A 68-year old women is evaluated in your office for mid and low back pain. Her pain has been present for several months, but last week she experienced sharp pain after picking up her grocery bag. She takes no medications. On physical examination, she is thin. She has tenderness over the middle and lower thoracic regions. An x-ray of the back shows compression fractures at T10, L1, and L2. Her blood work shows calcium, phosphorus, and alkaline phosphatase levels are normal. Her bone mineral density shows spine T-score: -2.6 and total hip T-score of 1.9. What is the most likely diagnosis?
The patient has osteoporosis. She had recent vertebral compression fractures in response to minimal trauma (fragility fracture). Osteoporosis is diagnosed by the presence of fragility fractures (fracture secondary to minor trauma, such as falling from standing position), or by a bone mineral density (BMD) T-score less than -2.5 in patients who have not experienced a fragility fracture. Bone density scan results are reported in terms of T-scores (the standard deviation from mean BMD of a young healthy population) and Z-scores (the standard deviation from the BMD of an age- and sex-matched group). At the spine, a T-score of -1 represents approximately 10% bone loss. The T-score is used to diagnose osteoporosis. Osteoporosis is diagnosed by the presence of fragility fractures or by a bone mineral density T-score less than -2.5 in patients who have not experienced a fragility fracture.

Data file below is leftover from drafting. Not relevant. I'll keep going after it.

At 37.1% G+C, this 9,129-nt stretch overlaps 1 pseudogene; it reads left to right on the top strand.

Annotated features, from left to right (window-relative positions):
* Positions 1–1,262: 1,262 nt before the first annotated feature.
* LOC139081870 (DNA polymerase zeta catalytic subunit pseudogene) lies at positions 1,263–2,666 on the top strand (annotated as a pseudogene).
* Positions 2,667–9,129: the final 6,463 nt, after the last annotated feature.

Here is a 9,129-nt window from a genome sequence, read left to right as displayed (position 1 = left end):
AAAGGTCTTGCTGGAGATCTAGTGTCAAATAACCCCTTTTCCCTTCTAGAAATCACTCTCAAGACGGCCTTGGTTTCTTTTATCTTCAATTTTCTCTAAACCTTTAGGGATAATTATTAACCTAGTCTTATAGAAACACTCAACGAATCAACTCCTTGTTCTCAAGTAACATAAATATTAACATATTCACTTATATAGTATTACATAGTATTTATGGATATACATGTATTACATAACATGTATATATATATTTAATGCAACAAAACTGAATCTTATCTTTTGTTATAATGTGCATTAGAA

What factors besides heat affect the melting temperature (Tm) of DNA? Explain how.
The G:C content of DNA and the ionic strength of the solution affect the melting temperature (Tm) of DNA. The higher the G:C content of DNA, the higher the temperature must be to denature the DNA strand. The base-pair G:C has three hydrogen bonds, compared to A:T which only has two. The extra hydrogen bond between G:C contributes to DNA stability. More importantly, the G:C base pair stabilizes DNA by its stacking interactions between adjacent base pairs. The stacking interactions are additive along the length of a DNA molecule. The stacking interactions between neighboring G:C base pairs are stronger than those of A:T base pairs. Consequently, DNA rich in G and C is harder to disrupt than DNA with a high proportion of A and T. The Tm of DNA increases with a higher salt concentration. This occurs because the positive charges from the salt solution shields the negative charges on the phosphoryl groups which comprise the backbone of DNA. If these charges are in close proximity and are not shielded, then the electrostatic repulsion of the negatively charged phosphoryl groups will help to drive the strand separation. The charges are shielded at a high ionic concentration, and therefore the DNA is stabilized. A higher temperature would be needed to change the Tm. When the ionic concentration is low, this shielding is decreased, which increases the repulsive forces between the strands and reduces the Tm. Lastly, formamide and urea, agents that destabilize hydrogen bonds, also lower the Tm. Extremes of pH denature DNA at low temperature.